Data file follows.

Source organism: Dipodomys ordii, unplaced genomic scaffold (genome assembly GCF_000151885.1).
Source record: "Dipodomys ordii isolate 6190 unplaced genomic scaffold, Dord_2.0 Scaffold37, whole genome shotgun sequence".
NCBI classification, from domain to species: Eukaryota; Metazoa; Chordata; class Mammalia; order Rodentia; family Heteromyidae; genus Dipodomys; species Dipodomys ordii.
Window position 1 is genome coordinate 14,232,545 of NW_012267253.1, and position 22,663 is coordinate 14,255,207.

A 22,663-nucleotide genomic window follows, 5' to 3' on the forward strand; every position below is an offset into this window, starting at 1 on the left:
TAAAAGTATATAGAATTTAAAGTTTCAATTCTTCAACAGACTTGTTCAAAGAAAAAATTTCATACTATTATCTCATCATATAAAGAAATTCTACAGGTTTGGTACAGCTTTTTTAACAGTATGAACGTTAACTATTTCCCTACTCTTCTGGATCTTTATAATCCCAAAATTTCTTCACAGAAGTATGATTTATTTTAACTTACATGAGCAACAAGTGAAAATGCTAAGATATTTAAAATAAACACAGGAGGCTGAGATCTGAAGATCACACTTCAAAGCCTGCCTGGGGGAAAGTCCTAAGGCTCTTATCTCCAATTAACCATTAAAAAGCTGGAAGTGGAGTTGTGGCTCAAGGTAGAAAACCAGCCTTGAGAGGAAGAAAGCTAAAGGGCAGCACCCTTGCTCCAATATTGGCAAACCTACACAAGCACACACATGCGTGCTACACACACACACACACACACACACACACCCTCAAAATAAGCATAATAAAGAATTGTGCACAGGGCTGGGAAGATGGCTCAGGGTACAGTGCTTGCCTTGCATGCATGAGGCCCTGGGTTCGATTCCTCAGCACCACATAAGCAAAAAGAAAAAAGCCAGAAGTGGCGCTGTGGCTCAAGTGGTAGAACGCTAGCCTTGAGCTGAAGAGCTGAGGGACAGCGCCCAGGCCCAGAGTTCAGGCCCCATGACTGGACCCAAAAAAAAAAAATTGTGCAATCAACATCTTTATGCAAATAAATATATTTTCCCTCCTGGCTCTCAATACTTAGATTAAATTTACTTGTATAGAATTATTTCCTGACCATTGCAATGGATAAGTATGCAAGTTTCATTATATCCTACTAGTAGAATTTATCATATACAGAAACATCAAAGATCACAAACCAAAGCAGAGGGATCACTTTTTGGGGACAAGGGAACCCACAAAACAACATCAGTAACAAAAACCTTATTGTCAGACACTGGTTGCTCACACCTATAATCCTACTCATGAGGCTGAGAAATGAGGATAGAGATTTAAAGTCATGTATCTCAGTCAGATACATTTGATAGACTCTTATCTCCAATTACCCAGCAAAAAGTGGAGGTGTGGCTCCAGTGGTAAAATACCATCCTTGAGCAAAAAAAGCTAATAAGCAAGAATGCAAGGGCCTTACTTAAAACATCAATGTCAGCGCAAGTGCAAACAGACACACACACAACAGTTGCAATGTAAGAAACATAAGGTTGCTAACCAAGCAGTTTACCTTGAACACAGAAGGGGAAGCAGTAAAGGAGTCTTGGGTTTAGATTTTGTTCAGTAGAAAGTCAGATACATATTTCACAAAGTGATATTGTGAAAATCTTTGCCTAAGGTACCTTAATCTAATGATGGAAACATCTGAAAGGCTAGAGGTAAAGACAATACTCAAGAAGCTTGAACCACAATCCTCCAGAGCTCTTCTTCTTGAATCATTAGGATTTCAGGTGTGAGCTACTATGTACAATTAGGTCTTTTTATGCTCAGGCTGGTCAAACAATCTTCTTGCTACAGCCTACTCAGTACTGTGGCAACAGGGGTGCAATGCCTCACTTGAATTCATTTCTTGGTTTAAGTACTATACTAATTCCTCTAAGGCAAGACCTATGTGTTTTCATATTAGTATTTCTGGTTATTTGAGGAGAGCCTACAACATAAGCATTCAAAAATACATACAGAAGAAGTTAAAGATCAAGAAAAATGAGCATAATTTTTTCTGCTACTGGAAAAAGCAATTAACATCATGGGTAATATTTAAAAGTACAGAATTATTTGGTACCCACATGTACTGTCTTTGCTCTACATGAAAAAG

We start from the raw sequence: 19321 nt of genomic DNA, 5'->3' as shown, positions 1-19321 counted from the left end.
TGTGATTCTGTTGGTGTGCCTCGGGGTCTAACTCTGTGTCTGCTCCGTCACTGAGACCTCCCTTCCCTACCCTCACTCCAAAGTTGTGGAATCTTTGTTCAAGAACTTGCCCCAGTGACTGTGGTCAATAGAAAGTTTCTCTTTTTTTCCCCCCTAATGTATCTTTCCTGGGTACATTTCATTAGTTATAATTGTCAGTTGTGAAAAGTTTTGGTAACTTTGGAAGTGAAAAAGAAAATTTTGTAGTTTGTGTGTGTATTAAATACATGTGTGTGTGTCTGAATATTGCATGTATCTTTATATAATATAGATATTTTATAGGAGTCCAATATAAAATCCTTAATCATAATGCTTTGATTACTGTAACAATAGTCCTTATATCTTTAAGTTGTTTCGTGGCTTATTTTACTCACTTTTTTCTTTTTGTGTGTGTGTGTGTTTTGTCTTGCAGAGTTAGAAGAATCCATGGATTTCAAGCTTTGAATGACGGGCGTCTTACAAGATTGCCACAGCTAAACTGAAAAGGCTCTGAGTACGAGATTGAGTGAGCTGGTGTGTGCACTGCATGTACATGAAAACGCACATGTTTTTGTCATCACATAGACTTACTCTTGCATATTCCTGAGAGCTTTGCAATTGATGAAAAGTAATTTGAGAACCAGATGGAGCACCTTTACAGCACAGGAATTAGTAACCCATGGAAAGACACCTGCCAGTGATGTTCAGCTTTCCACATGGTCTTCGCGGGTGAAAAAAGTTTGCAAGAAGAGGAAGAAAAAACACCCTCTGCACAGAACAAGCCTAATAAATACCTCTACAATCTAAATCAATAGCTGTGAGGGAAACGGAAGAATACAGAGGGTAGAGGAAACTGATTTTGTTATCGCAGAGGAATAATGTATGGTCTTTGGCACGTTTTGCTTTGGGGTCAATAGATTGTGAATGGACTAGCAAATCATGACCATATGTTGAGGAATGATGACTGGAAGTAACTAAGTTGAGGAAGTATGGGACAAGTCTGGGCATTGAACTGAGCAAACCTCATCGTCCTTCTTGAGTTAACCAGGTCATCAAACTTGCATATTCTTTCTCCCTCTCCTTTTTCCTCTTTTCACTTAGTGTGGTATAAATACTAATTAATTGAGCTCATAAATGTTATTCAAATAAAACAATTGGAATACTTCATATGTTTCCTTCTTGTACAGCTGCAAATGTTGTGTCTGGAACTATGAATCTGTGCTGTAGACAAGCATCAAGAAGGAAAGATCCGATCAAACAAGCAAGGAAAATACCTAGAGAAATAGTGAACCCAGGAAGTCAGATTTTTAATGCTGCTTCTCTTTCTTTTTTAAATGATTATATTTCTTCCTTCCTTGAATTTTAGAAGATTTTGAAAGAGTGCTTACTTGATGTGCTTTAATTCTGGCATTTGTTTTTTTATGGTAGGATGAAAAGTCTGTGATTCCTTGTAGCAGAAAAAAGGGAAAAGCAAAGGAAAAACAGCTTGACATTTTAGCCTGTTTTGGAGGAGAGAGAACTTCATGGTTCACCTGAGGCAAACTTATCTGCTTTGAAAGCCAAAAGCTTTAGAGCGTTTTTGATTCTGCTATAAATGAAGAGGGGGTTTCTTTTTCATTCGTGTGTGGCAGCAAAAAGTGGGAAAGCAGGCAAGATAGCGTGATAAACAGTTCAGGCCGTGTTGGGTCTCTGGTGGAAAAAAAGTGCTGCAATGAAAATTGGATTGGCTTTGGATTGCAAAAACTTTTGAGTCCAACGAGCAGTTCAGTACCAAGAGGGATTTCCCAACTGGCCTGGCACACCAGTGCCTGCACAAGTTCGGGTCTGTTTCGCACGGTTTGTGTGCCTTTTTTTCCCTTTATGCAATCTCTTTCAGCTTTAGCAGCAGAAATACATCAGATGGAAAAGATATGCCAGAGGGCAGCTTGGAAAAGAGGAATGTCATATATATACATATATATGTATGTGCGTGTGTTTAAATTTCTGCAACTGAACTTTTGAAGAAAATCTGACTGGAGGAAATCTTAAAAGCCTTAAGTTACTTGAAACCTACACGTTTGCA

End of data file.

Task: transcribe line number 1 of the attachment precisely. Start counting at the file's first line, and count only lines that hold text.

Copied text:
Source organism: Dipodomys ordii, unplaced genomic scaffold (genome assembly GCF_000151885.1).